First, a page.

International Monetary Fund data from 2017 shows that Ukraine is the 63rd-largest economy based on nominal gross domestic product (GDP), which evaluates market prices, and 50th-largest economy based on purchasing power parity (PPP), which compares the prices of like consumer goods among countries.
With a population of around 42 million, Ukraine ranks 131st in the world based on nominal GDP per capita and 114th based on GDP by PPP per capita. These measures divide nominal GDP and GDP by PPP by the country’s population.
What should I know about nominal GDP and PPP?Among the multiple ways that economists measure a country’s economic strength, nominal GDP and PPP are two of the most common.
Nominal GDP is based on official government estimates and depends on exchange rates between two countries, typically using the US dollar for one of the denominations. It’s useful for measuring financial flows between countries. But because it doesn’t consider differences in cost of living, it can distort per capita income estimates.
PPP, on the other hand, considers the relative cost of local goods, services and inflation rates — all factors considered to reflect a country’s domestic market. Because PPP compares the costs of a common “basket of goods” — some 3,000 consumer goods that include food, fuel and insurance — it’s considered a more ideal way to project per capita income projections and gauge poverty thresholds.
Ukraine’s official currency is the Ukrainian hryvnia (UAH). This currency has recently fluctuated between 25.9 and 26.5 UAH against the US dollar.
Ukraine is an emerging free market economy. Industry accounted for 26% of GDP in 2012 and employed 26% of the workforce. Major industries include mining and mineral production, iron and steel, chemicals, military arms, fuel and energy, automobile production, aircraft and aerospace production and shipbuilding.
Agriculture accounted for around 10% of GDP in 2012 and employed 5.6% of the workforce. Wheat, corn, sugar, sunflower oil, nuts and honey are among Ukraine’s top agricultural products. Industrial production severely affected the country’s conflicts with Russia. As a result, agricultural products are now Ukraine’s biggest exports. Agricultural land remains publicly owned, with experts predicting that agricultural production could rise higher if farmland were privatized.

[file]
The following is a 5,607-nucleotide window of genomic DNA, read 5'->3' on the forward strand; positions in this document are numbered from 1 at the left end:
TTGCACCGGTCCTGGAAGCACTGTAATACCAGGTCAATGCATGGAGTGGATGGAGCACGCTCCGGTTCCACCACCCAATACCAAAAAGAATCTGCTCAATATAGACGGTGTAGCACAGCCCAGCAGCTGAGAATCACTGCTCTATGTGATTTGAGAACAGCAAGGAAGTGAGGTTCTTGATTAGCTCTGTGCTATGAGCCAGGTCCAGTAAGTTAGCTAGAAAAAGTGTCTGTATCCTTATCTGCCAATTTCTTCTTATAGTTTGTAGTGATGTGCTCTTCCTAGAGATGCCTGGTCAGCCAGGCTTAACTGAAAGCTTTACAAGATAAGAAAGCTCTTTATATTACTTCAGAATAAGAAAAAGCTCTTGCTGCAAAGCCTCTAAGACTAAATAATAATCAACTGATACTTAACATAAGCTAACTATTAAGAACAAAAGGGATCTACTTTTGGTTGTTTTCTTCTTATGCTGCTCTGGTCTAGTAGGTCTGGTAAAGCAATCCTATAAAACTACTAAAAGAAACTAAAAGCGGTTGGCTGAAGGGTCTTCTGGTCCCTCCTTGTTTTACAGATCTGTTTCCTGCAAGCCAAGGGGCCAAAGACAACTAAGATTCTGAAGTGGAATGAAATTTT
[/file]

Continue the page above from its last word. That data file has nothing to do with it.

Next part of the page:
The services sector accounted for around 60% of GDP in 2012 and employed more than two-thirds of the workforce. Ukraine enjoys a reputation as a major source for IT professionals as a result of a strong scientific and educational sector.
Despite an underdeveloped tourism sector, some 23 million foreign tourists visited the country in 2012.
As of 2016, an estimated 1.5% of the population was unemployed.
Major contributors to the economy
Ukraine’s top trading partners include Russia, Turkey and China.
- Iron and steel
- Animal and vegetable fats, oils and waxes
- Ores, slag and ash
- Electrical machinery and equipment
Its major imports include:
- Mineral fuels, including oil
- Machinery, including computers
- Electrical machinery and equipment
- Plastic and plastic articles
Ukraine was known as the industrial base for the former USSR. After its separation from the USSR, the Ukrainian economy experienced a slowdown in economic growth.
Ukraine’s economy grew rapidly from 2000 until 2008, before a financial crisis in 2008 and 2009 slowed the country’s growth. After recovering in 2010, Ukraine again experienced a downturn in its economic fortunes starting in 2013 and lasting until 2015. The economic slowdown can be traced to Russia’s annexation of Crimea, which had previously belonged to Ukraine, and conflict with Russian-supported rebels in the eastern part of the country.
The economy recovered in 2016, increasing by 2.3% in that year and continuing to grow at a modest rate in 2017. Higher growth rates in the next few years are feasible, as long as the government continues with reforms to address structural defects, including providing more support for agriculture, privatizing nationalized industries and making the environment attractive to foreign investors. However, economic prospects might not be so bright if conflict in the eastern part of the country continues.